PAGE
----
(Recasts with EQT CEO response, adds details of results, share price, bylines)
By Nishara Karuvalli Pathikkal and David French
April 25 (Reuters) - The chief executive of EQT Corp has rejected allegations in a lawsuit filed on Thursday by a founder of Rice Energy Inc to prevent the oil and gas producer from "manipulating" the outcome of its forthcoming board election.
Toby and his brother Derek Rice were part of the founding team of Rice Energy, which was bought by EQT in November 2017. They are pushing for a change in EQT's strategy and replacement of its board.
Toby, in a statement, alleged that EQT might name Rice nominees in its proxy statement against their wishes, giving an impression that his nominees support the company's current board. Warring parties commonly send separate proxy cards, he added.
"We believe both sides agreeing to use a universal proxy card would reflect best-in-class corporate governance, as the most qualified directors would be elected regardless of which proxy card a shareholder voted on," said Toby Rice.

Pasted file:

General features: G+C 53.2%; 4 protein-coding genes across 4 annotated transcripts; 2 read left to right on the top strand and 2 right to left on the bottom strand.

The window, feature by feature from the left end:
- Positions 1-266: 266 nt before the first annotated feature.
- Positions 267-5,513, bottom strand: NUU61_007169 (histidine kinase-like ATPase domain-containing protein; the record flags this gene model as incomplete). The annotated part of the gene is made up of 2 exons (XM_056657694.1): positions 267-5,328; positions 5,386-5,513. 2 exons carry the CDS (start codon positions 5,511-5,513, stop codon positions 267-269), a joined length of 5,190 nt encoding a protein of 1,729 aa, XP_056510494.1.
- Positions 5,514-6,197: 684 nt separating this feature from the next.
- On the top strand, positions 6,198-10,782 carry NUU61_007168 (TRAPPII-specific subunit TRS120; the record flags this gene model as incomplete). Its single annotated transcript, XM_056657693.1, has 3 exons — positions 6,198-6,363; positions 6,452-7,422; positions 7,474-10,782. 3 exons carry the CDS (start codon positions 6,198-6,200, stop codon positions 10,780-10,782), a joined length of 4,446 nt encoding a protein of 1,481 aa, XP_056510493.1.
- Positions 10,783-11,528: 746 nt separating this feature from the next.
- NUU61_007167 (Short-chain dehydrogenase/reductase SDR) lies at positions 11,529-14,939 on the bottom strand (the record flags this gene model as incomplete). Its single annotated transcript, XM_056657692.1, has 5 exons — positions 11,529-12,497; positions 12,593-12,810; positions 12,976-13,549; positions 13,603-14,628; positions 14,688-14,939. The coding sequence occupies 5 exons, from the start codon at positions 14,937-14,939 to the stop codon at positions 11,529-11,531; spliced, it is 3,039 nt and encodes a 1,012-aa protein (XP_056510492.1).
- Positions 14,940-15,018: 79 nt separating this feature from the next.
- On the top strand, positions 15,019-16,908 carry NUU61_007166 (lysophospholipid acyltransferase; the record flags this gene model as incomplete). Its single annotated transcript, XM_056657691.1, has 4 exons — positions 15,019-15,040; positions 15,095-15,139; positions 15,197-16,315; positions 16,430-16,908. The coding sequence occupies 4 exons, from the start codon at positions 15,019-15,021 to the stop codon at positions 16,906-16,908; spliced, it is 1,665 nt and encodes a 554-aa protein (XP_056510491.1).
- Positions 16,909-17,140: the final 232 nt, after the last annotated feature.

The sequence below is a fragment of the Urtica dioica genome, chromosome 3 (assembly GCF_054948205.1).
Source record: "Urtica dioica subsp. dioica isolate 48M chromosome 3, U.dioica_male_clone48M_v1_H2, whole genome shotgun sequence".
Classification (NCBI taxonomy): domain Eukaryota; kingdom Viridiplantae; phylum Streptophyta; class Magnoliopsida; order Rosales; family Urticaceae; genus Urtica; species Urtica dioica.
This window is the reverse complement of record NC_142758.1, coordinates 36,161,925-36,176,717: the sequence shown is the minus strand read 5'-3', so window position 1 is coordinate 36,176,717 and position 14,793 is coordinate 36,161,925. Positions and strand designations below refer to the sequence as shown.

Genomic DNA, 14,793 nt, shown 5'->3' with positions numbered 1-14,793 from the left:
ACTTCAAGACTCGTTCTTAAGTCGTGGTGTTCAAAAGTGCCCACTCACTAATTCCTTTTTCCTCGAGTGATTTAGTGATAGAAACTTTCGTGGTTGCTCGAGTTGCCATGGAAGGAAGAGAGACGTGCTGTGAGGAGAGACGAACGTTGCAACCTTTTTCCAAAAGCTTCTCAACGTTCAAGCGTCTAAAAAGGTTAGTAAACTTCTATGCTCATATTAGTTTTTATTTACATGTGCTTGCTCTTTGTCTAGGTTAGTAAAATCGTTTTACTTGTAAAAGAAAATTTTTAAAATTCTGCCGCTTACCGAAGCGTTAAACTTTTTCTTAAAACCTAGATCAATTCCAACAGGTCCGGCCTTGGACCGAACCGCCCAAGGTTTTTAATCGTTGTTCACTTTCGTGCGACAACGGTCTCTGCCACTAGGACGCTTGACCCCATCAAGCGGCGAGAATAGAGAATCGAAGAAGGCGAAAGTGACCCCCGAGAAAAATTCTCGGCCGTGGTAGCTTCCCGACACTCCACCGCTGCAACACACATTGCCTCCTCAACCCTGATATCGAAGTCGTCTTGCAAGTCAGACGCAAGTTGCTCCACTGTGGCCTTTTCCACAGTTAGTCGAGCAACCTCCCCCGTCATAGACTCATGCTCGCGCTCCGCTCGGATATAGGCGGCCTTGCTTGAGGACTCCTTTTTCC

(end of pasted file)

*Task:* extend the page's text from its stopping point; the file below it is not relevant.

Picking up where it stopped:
The Rice brothers had nominated nine candidates to the EQT board, which currently has 12 directors.
In an interview with Reuters, EQT CEO Rob McNally insisted there was no attempt by the board of the company to manipulate the nomination process, and said it would file its preliminary proxy material in the "next few weeks."
"This is something timed to distract the market from a good set of results from the company," McNally said, referring to EQT's first-quarter earnings released earlier on Thursday.
EQT's shares were trading 2.1% lower at mid-afternoon.
Despite becoming the largest U.S. natural gas producer when it acquired Rice Energy, shares of Pittsburgh-based EQT have underperformed.
The Rice brothers blame EQT management for not fulfilling the Appalachian-focused firm's potential, while the company has insisted the duo's projections are inflated and based on outdated market conditions.
Shares of EQT have lost 42% of their value since its Rice Energy acquisition in November 2017, while the broader S&P 500 Energy index has declined only about 3% in the same period. (Reporting by Nishara Karuvalli Pathikkal in Bangalore and David French in New York; editing by Shounak Dasgupta, James Emmanuel and Richard Chang)